Learning from The Schools Guide

  • Information about primary (as well as secondary) schools
  • The ability to search by place name or postcode (as well as by school)
  • Personalised lists and rankings of local schools
  • Additional information about aspects such as GCSE and A-level subject range, demographic mix, post-school destinations and provision for special education needs
  • And, inevitably, lots lots more

  • Correlations between indicators are generally very weak, which suggests that almost all schools have both strengths and weaknesses; whether or not they are 'good' depends in part on personal priorities
  • Competition for places at any given school is a poor indicator of educational effectiveness. This is especially true for primary schools, where many objectively high-performing schools are also relatively easy to enter
  • Regions, as well as schools, have distinctive strengths. For example, London has the best academic performance, but the worst environment; schools in the South West show less segregation but weaker finances and sixth forms; the North East is great for primary education, but has lower-performing secondary schools.

  1. Admissions: How readily are places available?
  2. Attainment: How good are test grades at age 11?
  3. Attendance: How reliably do pupils show up at school?
  4. Disadvantaged pupils: What are the outcomes for poorer children?
  5. Environment: How safe and healthy is the neighbourhood of the school?
  6. Finances: Does the school appear to be on a sustainable financial footing?
  7. Progress: How much academic progress do pupils make between the ages of 7 and 11?
  8. Representation: How reflective is the school of its local community?

Figure 1: Correlation matrix of indicators for primary schools
Sources: The Schools Guide; Department for Education; Office for National Statistics; SchoolDash analysis.
Figure 2: Indicators by school and region
Sources: The Schools Guide; Department for Education; Office for National Statistics; SchoolDash analysis.
Note: Dots with values of zero for an indicator usually mean that the corresponding data are not applicable, or are unavailable, for that school.
Figure 3: Average Schools Guide score by region
Sources: The Schools Guide; Department for Education; SchoolDash analysis.
 

What Oak National Academy usage tells us about education during the pandemic

  • During the early 2021 peak, Oak provided well over 10,000 resource downloads for teachers each day, as well as more than 3 million daily online lessons for pupils. While online lessons inevitably fell to much lower levels following school re-openings in March, teachers continued to download online resources in large numbers, maintaining about a third of levels seen during lockdown.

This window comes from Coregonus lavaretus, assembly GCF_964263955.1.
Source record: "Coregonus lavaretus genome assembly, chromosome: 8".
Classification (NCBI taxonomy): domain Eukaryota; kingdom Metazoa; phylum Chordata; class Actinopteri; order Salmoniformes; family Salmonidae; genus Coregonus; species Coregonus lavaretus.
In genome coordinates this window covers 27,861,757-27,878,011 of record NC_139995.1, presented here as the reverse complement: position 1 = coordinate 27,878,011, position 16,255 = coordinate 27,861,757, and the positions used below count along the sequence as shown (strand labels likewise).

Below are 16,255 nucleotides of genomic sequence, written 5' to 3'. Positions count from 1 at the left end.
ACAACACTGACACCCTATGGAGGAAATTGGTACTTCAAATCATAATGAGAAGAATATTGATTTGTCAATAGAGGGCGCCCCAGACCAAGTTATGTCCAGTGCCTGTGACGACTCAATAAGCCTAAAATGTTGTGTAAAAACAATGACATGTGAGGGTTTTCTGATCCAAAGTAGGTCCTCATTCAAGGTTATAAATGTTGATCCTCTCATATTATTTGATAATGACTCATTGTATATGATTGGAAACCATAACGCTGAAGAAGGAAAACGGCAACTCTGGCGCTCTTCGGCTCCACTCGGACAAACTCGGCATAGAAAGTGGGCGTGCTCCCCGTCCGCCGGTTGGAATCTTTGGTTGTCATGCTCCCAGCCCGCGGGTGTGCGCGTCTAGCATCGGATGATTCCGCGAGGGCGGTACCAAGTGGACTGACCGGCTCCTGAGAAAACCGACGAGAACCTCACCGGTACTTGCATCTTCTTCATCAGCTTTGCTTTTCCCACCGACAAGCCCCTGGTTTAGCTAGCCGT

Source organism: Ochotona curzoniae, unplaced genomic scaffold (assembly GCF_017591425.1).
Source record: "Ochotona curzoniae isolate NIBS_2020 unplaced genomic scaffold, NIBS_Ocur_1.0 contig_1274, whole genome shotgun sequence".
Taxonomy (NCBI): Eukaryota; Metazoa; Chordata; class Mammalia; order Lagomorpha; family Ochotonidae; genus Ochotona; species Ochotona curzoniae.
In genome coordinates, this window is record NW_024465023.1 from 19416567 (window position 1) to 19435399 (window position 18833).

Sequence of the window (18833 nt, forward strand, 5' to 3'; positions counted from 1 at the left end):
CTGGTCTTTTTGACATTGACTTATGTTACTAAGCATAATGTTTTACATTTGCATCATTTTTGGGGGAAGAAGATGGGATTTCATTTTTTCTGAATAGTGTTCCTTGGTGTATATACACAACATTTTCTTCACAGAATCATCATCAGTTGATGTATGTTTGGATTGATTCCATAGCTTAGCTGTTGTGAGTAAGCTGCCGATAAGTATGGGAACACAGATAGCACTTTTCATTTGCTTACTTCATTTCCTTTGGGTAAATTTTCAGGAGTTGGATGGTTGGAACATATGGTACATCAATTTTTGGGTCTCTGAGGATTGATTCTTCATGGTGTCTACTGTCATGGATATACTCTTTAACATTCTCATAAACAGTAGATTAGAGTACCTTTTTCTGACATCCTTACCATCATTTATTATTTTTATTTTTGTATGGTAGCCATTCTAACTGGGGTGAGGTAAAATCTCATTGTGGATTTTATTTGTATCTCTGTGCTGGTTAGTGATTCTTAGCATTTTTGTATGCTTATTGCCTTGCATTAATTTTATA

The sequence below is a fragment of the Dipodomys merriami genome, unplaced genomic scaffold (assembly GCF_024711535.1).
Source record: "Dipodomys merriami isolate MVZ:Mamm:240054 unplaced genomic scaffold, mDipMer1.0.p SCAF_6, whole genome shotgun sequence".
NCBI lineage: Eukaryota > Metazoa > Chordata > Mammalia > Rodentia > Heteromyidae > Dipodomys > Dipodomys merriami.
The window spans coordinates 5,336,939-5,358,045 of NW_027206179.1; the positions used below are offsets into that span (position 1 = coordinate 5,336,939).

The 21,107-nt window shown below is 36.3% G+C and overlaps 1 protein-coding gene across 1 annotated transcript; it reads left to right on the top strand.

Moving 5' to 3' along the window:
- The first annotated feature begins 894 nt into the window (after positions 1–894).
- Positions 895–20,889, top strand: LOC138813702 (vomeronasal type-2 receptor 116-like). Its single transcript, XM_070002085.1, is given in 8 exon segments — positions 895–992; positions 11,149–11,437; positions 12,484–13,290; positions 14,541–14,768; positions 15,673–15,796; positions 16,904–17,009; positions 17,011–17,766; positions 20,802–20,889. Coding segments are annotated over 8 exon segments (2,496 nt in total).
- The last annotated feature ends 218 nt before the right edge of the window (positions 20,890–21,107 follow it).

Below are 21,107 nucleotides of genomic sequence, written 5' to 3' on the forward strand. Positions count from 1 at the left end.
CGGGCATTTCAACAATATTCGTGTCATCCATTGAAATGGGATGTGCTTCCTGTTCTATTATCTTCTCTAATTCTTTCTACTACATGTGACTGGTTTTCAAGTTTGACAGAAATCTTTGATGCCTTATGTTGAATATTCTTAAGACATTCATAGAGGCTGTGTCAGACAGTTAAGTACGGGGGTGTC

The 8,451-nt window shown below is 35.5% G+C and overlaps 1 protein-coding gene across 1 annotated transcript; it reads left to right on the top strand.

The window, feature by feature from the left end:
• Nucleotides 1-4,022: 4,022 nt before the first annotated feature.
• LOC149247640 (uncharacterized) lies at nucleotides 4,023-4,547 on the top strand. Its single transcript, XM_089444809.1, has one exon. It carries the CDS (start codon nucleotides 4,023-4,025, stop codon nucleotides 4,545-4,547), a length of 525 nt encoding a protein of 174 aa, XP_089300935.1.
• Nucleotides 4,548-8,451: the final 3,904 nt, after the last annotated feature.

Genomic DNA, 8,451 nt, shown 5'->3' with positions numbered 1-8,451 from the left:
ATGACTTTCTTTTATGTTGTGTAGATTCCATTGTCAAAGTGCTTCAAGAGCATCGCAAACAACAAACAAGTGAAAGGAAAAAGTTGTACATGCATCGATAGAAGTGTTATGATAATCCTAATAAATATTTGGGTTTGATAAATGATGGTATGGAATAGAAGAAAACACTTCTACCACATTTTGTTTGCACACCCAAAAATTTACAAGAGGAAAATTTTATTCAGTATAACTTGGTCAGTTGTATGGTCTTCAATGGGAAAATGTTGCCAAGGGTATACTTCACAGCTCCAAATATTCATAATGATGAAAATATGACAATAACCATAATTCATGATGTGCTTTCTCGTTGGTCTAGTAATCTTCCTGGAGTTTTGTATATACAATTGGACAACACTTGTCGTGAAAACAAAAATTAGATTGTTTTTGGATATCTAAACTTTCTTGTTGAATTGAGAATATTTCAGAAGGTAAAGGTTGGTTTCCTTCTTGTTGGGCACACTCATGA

• Usage was broadly based. Over half of all schools in England, and nearly three-quarters of secondary schools, logged at least some teacher activity during the period analysed. Coverage was higher among state schools (54%) than independent schools (39%).
  • Teachers and pupils in poorer areas appeared to make disproportionately heavy use of Oak resources, though there is also evidence that certain types of engagement were lower among more disadvantaged children.
  • Computers, as opposed to mobile phones and other devices, were less likely to be used by pupils in poorer areas, and sessions conducted on mobile phones were only about a quarter as long as those on computers. Furthermore, even those poorer pupils who were using computers tended to show shorter session lengths.
  • Across England, Google Classroom was a more popular choice than Microsoft Teams for teachers to share material with pupils. This was particularly true in London and the south, where Google dominated. Only in the East Midlands was Microsoft ahead.

Figure 1: Pupil and teacher activity during early 2021
Sources: Oak National Academy; SchoolDash analysis.
Figure 2: Proportions of schools showing teacher activity
Notes: School deprivation figures are based on pupils' eligibility for free school meals, with bands defined by the DfE. Local deprivation figures based on the mean IDACI of postcodes within a 4km radius of each school, with schools then divided into three roughly equally sized groups. A low proportion of EAL pupils means less than 4% and a high proportion means more than 15%. Small primary schools have fewer than 200 pupils, large ones have more than 320; for secondary and all-through schools, the thresholds are 700 and 1,200, respectively. Small MATs are those with 10 or fewer schools. Urban, suburban and rural groups use ONS categories applied to school postcodes. Coastal schools are those within 5km of the shoreline.
Sources: Oak National Academy; SchoolDash analysis.
Figure 3: Proportions of schools showing teacher activity
Notes: See notes to Figure 2.
Sources: Oak National Academy; SchoolDash analysis.
Figure 4: Pupil and teacher usage by local childhood deprivation level
Sources: Oak National Academy; SchoolDash analysis.
Figure 5: Pupil and teacher usage by local childhood deprivation level
Sources: Oak National Academy; SchoolDash analysis.
Figure 6: Proportion of lessons started on a computer
Sources: Oak National Academy; SchoolDash analysis.
Figure 7: Proportion of lessons started on a computer, by local deprivation rate
Sources: Oak National Academy; SchoolDash analysis.
Figure 8: Session length by device type
Notes: Session durations are normalised so that the average value for computer users during the January-March school closures is 100.
For technical reasons, data for 4th-8th March were unavailable.
Sources: Oak National Academy; SchoolDash analysis.
Figure 9: Session length by local deprivation rate
Notes: See notes to Figure 8.
Sources: Oak National Academy; SchoolDash analysis.
Figure 10: Proportion of teacher shares by platform
Sources: Oak National Academy; SchoolDash analysis.
 

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